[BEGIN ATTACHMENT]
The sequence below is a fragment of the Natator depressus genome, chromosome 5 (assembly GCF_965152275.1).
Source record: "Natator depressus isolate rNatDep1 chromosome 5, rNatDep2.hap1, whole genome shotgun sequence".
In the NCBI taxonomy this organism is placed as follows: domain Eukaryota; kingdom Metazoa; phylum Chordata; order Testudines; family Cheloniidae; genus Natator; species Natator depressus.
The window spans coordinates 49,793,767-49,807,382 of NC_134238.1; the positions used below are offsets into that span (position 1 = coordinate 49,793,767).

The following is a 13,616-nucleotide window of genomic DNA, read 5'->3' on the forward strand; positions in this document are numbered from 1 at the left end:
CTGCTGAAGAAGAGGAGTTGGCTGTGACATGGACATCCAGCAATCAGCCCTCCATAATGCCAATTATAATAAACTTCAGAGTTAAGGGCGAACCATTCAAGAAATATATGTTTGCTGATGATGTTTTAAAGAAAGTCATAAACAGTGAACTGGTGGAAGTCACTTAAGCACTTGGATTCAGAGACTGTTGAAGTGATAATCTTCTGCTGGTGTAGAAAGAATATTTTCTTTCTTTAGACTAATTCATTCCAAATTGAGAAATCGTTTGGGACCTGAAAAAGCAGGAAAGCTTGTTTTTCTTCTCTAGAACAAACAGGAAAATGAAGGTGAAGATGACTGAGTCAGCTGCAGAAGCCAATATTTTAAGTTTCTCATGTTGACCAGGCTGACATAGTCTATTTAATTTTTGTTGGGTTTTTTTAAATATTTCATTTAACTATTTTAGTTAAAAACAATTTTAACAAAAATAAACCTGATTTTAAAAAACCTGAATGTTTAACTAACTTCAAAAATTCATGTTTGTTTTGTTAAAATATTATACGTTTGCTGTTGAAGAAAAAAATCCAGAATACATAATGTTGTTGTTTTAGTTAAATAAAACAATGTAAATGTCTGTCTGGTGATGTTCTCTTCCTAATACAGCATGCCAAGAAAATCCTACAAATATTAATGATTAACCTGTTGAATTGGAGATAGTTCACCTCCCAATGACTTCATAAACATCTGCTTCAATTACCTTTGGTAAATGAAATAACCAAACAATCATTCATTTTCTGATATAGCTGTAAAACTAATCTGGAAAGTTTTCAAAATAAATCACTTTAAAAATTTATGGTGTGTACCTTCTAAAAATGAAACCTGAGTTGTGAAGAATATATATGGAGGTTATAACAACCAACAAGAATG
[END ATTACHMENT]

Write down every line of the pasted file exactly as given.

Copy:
The sequence below is a fragment of the Natator depressus genome, chromosome 5 (assembly GCF_965152275.1).
Source record: "Natator depressus isolate rNatDep1 chromosome 5, rNatDep2.hap1, whole genome shotgun sequence".
In the NCBI taxonomy this organism is placed as follows: domain Eukaryota; kingdom Metazoa; phylum Chordata; order Testudines; family Cheloniidae; genus Natator; species Natator depressus.
The window spans coordinates 49,793,767-49,807,382 of NC_134238.1; the positions used below are offsets into that span (position 1 = coordinate 49,793,767).

The following is a 13,616-nucleotide window of genomic DNA, read 5'->3' on the forward strand; positions in this document are numbered from 1 at the left end:
CTGCTGAAGAAGAGGAGTTGGCTGTGACATGGACATCCAGCAATCAGCCCTCCATAATGCCAATTATAATAAACTTCAGAGTTAAGGGCGAACCATTCAAGAAATATATGTTTGCTGATGATGTTTTAAAGAAAGTCATAAACAGTGAACTGGTGGAAGTCACTTAAGCACTTGGATTCAGAGACTGTTGAAGTGATAATCTTCTGCTGGTGTAGAAAGAATATTTTCTTTCTTTAGACTAATTCATTCCAAATTGAGAAATCGTTTGGGACCTGAAAAAGCAGGAAAGCTTGTTTTTCTTCTCTAGAACAAACAGGAAAATGAAGGTGAAGATGACTGAGTCAGCTGCAGAAGCCAATATTTTAAGTTTCTCATGTTGACCAGGCTGACATAGTCTATTTAATTTTTGTTGGGTTTTTTTAAATATTTCATTTAACTATTTTAGTTAAAAACAATTTTAACAAAAATAAACCTGATTTTAAAAAACCTGAATGTTTAACTAACTTCAAAAATTCATGTTTGTTTTGTTAAAATATTATACGTTTGCTGTTGAAGAAAAAAATCCAGAATACATAATGTTGTTGTTTTAGTTAAATAAAACAATGTAAATGTCTGTCTGGTGATGTTCTCTTCCTAATACAGCATGCCAAGAAAATCCTACAAATATTAATGATTAACCTGTTGAATTGGAGATAGTTCACCTCCCAATGACTTCATAAACATCTGCTTCAATTACCTTTGGTAAATGAAATAACCAAACAATCATTCATTTTCTGATATAGCTGTAAAACTAATCTGGAAAGTTTTCAAAATAAATCACTTTAAAAATTTATGGTGTGTACCTTCTAAAAATGAAACCTGAGTTGTGAAGAATATATATGGAGGTTATAACAACCAACAAGAATG